So, I am reposting this from last year. It’s an explaination of how we’re “doing” Santa in our family. I can’t wait to see your comments and suggestions on how you handle the Jolly Ol’ St. Nick in your home.
I love Christmas!
It’s a time of year to focus on the birth of our Savior.
It’s a time to cherish family, and friends, near and far.
It’s a time of tradition…adhering to the old ones and making new ones.
What I don’t love about Christmas is the commercialism and materialism that it can create. No, not that it creates, Christmas doesn’t create this, but there sure is a lot around at this time of the year and it’s just no good.
In that, I have been thinking a lot about how we’re going to approach Santa.
It’s something that I have been pondering since my girls were babies and now that they are three, I think my husband and I have come up with something that is going to work for us.
I don’t want my children to view Christmas as just a time when they get stuff from Santa. That’s what the world would have them believe. So many children are totally focused on making their lists of “wants” for this time of the year. So, far, this has not touched our family and I want to avoid it if possible, and I believe that it is possible.
Last year we went to a wonderful Christmas party for one of the companies in Keith’s unit. Santa showed up at the party and handed out gifts to the kids there. EA received a “Barrel of Monkeys”, MC received a cute little baby doll with wild curly hair, and Will received a plush toy phone.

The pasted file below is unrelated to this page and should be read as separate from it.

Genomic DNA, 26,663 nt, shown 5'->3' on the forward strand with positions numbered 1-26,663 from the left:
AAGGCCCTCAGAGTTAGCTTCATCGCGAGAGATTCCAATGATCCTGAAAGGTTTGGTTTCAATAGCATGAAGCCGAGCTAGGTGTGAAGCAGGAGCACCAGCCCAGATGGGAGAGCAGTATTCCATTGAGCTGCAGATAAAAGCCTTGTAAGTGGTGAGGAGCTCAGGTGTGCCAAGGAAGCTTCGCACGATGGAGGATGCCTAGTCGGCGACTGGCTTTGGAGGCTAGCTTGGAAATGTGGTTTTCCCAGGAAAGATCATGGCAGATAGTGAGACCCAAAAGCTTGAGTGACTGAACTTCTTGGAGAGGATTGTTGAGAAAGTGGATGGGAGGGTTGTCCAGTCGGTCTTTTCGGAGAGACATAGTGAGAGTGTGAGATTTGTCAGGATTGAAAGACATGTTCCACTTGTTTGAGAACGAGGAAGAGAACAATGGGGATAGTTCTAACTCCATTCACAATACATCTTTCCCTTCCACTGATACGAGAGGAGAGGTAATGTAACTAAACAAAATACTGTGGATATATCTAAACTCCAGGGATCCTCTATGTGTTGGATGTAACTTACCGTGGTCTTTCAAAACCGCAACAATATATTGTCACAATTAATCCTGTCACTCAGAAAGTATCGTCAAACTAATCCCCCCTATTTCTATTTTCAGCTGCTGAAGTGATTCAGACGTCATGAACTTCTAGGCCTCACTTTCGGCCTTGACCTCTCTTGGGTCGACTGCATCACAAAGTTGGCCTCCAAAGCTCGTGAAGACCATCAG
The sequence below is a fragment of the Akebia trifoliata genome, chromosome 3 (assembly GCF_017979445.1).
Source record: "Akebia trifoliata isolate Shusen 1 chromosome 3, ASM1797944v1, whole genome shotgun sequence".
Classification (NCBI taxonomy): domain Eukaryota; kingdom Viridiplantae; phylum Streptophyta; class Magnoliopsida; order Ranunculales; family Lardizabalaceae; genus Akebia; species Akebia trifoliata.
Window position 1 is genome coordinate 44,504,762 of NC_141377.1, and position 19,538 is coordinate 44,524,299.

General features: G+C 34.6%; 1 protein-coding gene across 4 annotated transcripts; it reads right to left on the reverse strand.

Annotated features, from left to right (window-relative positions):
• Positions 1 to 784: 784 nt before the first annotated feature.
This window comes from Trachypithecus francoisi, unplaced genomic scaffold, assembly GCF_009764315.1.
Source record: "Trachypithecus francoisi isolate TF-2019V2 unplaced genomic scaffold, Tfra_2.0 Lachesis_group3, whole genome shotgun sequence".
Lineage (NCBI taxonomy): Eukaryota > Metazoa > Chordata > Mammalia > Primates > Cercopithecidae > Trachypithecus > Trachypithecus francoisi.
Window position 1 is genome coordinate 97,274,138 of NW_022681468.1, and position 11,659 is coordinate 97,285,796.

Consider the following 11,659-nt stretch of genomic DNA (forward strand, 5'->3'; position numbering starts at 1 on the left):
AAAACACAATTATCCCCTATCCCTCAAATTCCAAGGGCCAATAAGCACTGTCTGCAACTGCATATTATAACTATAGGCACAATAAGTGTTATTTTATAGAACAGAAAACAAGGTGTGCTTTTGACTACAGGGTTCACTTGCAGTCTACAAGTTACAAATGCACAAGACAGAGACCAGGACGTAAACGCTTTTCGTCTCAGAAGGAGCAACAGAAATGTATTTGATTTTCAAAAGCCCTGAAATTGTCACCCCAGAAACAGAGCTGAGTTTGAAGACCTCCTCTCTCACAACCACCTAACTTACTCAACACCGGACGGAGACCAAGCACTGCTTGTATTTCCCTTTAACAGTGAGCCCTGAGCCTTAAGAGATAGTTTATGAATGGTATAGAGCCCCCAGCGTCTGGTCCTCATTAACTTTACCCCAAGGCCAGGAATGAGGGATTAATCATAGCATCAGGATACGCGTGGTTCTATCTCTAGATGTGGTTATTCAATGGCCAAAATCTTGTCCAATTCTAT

Throughout the year, EA and MC have referred to those small gifts as what they got from Santa. MC will quickly tell you that Santa gave her that babydoll. And it is one of her most prized babies. She sleeps with it more often than any of the others. And EA still asks to play with her barrel of monkeys. For weeks after the party last year, she could be entertained by sitting in a chair and playing with her monkeys, she would take them out one by one and look at them. They were special because they came from Santa.
I have noticed that sometimes children don’t receive anything from their parents…it all comes from Santa.Â Last year, because they already had their special gifts from Santa, the girls saw the presents that were under the tree Christmas morning as coming from Mommy and Daddy, not necessarily Santa. We didn’t design it that way on purpose, it just kind of happened.
And that’s how I decided how to “do” Santa in our family.
They will have gifts under the Christmas tree. These will be gifts from family and friends and from Mommy and Daddy.
Santa will bring our children one special, small gift, possibly one that will fit snugly in their stockings. One that they will be able to cherish as coming from Santa Claus.
Have you struggled with avoiding the commercialism of Christmas in your family to focus on the real reason for the day?
What have you done to address this?
Does your family have a special way of “doing” Santa?
To see what works for other moms during the holiday season, visit Works for Me Wednesday at We Are THAT Famly.